He often asks me of secrets I may have been told, in confidence with the King or my father. I professed to knowing where the passages were in the palace, and let go of a small stretch of tunnels I know to be isolated from the rest.

These chronicles are to be passed from father to child, and as I read of my father’s words, so shall you read of mine. I hope – I have no child today, and no bride, and there is no one willing to marry me. Yet, as far as the family falls, there is always a way…

To my unknown child, I tell you this: the Viceroy is as small minded as the King always was. He refused to be truly crowned, fearing that the crown is a ring of gold and bright stones that carries corruption, rather than the soul of the man wearing it. Yet he would have turned on Gavirn Durasoona to keep his power, had he not been counselled against it. For Gavirn has friends in the Empire, and only two countries have defied the Empire so thoroughly since the Empire’s rise as to remain as they are: Durabilis and Lenife. We owe our freedom to the Durasoona family, but if persecuted, Gavirn would have right to seek help from the Empire. He would doubtless attain the throne, with their help, but they would annex us –

Doubtless I will have told you all this myself.

Have I told you this, my child? My son, I hope? We fight an older war than those over borders, or thrones, against a threat that makes the Viceroy seem petty and weak. No matter what I do in the coming days, months, or years, I am fighting for that. For something greater than you or I or our entire family.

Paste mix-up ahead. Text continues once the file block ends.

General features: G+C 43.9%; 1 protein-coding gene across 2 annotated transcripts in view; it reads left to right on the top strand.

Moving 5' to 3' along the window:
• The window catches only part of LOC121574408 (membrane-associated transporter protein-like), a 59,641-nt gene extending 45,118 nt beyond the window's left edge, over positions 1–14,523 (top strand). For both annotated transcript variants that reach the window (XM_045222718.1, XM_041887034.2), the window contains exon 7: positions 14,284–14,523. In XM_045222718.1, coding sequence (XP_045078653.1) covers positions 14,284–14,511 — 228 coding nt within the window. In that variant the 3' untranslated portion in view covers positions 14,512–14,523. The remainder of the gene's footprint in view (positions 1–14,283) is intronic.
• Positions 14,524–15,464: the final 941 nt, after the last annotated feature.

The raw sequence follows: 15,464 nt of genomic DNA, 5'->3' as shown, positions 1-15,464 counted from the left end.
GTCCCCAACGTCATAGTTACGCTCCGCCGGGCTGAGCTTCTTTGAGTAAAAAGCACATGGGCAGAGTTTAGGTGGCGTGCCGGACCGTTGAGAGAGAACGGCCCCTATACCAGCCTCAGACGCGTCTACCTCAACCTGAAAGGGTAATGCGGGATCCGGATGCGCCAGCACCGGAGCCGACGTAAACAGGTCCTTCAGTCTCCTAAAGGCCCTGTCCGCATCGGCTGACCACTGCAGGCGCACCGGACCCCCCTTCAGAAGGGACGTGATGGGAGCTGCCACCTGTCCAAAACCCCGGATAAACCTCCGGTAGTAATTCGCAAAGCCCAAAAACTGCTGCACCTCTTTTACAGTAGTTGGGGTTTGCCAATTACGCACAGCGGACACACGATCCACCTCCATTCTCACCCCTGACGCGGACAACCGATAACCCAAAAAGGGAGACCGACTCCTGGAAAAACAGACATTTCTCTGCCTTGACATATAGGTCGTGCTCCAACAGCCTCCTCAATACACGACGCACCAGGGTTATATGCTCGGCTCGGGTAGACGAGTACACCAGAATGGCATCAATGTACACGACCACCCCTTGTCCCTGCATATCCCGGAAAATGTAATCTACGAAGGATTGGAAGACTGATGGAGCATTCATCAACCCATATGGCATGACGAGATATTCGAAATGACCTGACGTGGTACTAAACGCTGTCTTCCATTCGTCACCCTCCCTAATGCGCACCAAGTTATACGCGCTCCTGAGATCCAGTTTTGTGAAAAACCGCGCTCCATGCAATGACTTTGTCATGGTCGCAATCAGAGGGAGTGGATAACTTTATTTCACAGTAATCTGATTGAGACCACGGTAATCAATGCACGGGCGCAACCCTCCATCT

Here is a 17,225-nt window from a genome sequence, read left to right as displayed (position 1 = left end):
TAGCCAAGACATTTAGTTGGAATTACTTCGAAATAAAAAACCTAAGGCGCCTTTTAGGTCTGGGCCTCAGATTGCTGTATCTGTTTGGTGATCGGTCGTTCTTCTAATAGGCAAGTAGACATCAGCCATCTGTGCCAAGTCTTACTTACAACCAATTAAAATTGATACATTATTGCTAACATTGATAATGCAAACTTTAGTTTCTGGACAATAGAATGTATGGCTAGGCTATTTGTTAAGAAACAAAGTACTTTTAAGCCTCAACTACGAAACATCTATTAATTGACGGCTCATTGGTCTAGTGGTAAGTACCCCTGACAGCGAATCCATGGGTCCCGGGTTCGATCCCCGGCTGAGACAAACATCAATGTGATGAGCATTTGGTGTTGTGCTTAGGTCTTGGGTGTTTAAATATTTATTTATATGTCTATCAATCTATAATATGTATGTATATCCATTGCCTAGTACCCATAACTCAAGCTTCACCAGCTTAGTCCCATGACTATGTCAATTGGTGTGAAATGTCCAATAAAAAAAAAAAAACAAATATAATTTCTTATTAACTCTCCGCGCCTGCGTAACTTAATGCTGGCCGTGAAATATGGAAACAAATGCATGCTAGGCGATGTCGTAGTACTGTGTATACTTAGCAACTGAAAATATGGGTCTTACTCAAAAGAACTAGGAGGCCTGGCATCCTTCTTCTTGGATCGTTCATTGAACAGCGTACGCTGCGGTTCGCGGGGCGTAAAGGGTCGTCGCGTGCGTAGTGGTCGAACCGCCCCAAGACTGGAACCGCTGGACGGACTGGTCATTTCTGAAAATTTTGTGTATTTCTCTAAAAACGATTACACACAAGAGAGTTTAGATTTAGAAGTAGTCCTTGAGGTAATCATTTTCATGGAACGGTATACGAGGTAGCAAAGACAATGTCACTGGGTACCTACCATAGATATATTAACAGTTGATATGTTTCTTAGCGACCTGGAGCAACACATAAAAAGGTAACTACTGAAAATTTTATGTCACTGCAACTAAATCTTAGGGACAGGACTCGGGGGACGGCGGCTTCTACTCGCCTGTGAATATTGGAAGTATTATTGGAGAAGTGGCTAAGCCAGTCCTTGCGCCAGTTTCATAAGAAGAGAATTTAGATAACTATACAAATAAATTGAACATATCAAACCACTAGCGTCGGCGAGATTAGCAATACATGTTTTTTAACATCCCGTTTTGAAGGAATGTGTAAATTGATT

Here is the secret the Viceroy would not have you know:

He is of Auros, and he fights the same war. But we do not follow Auros. We follow Durasoona. I fear for us all, should he learn this.

:-#-:

A cold hand touched her cheek.

Sarea jerked awake, eyes wide. She blinked at Isaye, bent over and staring her in the face, smiling.

“Sorry,” Sarea said, and the word barely came out through her dry mouth. She cleared her throat. “What time is it?”

“Just after breakfast.” Isaye giggled. “Look at you! Did everything go well?”

“I – ” Mae’s story. “Yes. The boy’ll be fine. But I couldn’t sleep, so…”

She hadn’t drooled on the book. Just fallen asleep with her head half on it and half on the table, halfway through an entry marked 11/01/798.

“Have you been here all night?” Isaye said.

Sarea pushed herself up, nodding. “I should tell Ionas and Master Keyne where I was, where I’ll be -”

“You can do that on the way to the bath house,” Isaye said. “I mean no offence, really I do, but it looks like you need a bath.” She smiled, eyes crinkling. “At least to relax in.”